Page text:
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A Beginner’s Guide to Roasting Coffee at Home

Read time: 8 mins
A collage of a house with a green coffee roof, a sunburst, and a hand holding a wooden spoon, set against a green mountain.
Christopher C. Apr 11, 2023

If you're any kind of a coffee drinker, café frequenter, or machinery enthusiast, there's a good chance you've basked in the glorious radiance of a coffee roaster—the mass of cast-iron and stainless-steel from which all good things come. Well, one good thing: coffee.

Without these commercial roasters (think Loring, Diedrich, Probat), we wouldn't have tasty, roasted coffee. We'd have to chew the beans whole.

Here at Fresh Roasted Coffee, we use Loring Smart Roasters, which are the most eco-friendly roasters on the planet. We have cut our carbon emissions and fuel consumption by up to 80% in a smokeless roasting environment, using this advanced roasting technology to enhance overall coffee bean flavor, quality, and roasting precision. Only the best for our customers.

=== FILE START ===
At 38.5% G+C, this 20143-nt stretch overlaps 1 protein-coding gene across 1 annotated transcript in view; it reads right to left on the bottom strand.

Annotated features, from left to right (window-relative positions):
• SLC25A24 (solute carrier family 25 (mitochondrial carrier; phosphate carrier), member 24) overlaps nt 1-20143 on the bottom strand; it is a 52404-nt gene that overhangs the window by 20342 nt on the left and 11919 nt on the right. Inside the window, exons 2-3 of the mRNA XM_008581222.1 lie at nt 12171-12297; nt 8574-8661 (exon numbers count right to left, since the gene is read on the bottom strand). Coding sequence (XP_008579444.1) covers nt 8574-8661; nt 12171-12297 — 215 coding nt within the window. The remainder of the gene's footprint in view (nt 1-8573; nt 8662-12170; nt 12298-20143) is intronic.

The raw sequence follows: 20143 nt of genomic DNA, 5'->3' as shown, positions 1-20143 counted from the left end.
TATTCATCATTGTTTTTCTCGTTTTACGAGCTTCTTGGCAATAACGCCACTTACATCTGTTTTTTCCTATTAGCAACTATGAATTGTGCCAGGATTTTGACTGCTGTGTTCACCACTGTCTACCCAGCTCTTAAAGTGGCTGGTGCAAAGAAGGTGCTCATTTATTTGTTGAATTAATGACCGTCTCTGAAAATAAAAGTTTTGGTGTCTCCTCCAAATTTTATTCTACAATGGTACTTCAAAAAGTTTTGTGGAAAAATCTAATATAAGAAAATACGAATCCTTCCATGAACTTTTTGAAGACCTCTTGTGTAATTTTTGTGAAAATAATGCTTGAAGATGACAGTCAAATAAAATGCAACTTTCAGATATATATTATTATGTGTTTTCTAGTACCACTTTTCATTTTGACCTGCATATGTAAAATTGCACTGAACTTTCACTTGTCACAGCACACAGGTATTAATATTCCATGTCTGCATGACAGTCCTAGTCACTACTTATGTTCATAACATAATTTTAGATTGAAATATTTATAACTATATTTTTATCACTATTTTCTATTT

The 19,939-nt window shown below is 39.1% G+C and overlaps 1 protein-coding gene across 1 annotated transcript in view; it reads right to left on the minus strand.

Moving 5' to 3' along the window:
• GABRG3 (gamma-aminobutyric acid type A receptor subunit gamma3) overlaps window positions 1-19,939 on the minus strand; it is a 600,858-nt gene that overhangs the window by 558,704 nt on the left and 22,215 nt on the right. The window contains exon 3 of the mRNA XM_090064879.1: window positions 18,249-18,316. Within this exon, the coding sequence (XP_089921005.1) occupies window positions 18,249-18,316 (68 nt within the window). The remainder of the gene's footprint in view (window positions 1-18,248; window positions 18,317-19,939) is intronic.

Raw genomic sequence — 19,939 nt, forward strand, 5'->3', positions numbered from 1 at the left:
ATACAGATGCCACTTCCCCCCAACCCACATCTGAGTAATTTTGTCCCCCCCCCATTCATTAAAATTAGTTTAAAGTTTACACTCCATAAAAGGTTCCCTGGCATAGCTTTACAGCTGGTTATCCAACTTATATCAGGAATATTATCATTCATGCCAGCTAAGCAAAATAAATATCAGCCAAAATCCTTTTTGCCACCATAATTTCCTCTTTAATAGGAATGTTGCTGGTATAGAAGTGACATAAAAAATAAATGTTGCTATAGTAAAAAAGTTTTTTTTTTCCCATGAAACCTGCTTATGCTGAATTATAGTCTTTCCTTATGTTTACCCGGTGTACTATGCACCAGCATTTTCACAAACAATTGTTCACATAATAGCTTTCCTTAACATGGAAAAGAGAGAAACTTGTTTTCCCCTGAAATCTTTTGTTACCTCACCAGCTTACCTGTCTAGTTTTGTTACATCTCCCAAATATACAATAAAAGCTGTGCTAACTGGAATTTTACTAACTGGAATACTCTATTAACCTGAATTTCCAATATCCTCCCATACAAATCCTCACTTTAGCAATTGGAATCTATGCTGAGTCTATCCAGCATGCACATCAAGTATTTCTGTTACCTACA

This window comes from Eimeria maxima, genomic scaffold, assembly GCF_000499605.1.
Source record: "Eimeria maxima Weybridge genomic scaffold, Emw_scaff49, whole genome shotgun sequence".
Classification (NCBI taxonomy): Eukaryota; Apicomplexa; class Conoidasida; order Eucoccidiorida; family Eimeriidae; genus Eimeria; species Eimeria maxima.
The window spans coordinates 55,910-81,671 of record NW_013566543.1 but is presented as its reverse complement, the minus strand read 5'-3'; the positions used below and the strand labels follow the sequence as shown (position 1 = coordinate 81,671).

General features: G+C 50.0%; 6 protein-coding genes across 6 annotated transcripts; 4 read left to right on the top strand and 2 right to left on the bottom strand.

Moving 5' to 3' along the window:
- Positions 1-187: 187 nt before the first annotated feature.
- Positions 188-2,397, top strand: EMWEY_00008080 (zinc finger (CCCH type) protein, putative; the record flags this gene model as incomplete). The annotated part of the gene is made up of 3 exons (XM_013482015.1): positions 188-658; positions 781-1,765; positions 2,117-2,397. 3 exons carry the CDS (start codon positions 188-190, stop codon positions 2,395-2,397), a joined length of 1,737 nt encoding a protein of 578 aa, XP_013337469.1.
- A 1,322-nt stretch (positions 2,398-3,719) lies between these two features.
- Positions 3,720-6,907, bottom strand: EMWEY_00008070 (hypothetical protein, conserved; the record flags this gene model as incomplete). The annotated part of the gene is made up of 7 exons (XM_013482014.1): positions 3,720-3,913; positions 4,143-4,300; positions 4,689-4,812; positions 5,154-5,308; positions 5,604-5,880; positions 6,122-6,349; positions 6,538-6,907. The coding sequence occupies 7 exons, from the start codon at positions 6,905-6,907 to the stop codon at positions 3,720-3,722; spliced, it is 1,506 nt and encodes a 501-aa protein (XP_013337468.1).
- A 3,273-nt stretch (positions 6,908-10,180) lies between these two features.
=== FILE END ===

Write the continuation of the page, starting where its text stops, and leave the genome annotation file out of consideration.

Have you ever thought of roasting your own coffee at home? Not sure how to get started? Don't want to drop thousands of dollars on an S7 Nighthawk? We don't blame you. No home roaster starts on a top-of-the-line machine. No, most come from humbler beginnings, like, say, a cast-iron skillet and a wooden spoon. Such was the case for our very own Roastmaster, Dave Jackson. We all gotta start somewhere.

Should I Try Roasting Coffee at Home?

If you've been toying with the idea of roasting your own coffee, go for it. If you have any of the “roasters” listed below (and we suspect you do), all you need to do is buy the coffee, which is cheaper than roasted coffee. Start with a pound of Colombian Supremo or Brazil Cerrado and see how it goes, as they're both stellar coffees on their own, solid bases for blends, and taste great at several different roast levels. In short, they're reasonably forgiving. To celebrate starting, coffee, and the fun-filled road ahead, here are eight alternative ways to roast green coffee that don't require a commercial roaster.

Warning: Roast at your own risk. Home coffee roasting can be hazardous to your health and property if not done with care. Always roast in a well-ventilated area away from flammable material. Having a fire extinguisher on hand is recommended. Start by roasting outdoors until you know how much smoke and chaff to expect.

  • Fresh Roast SR800 or SR540 Home Coffee Roaster

    An image of an SR800 home coffee roaster on a mesh gradient background.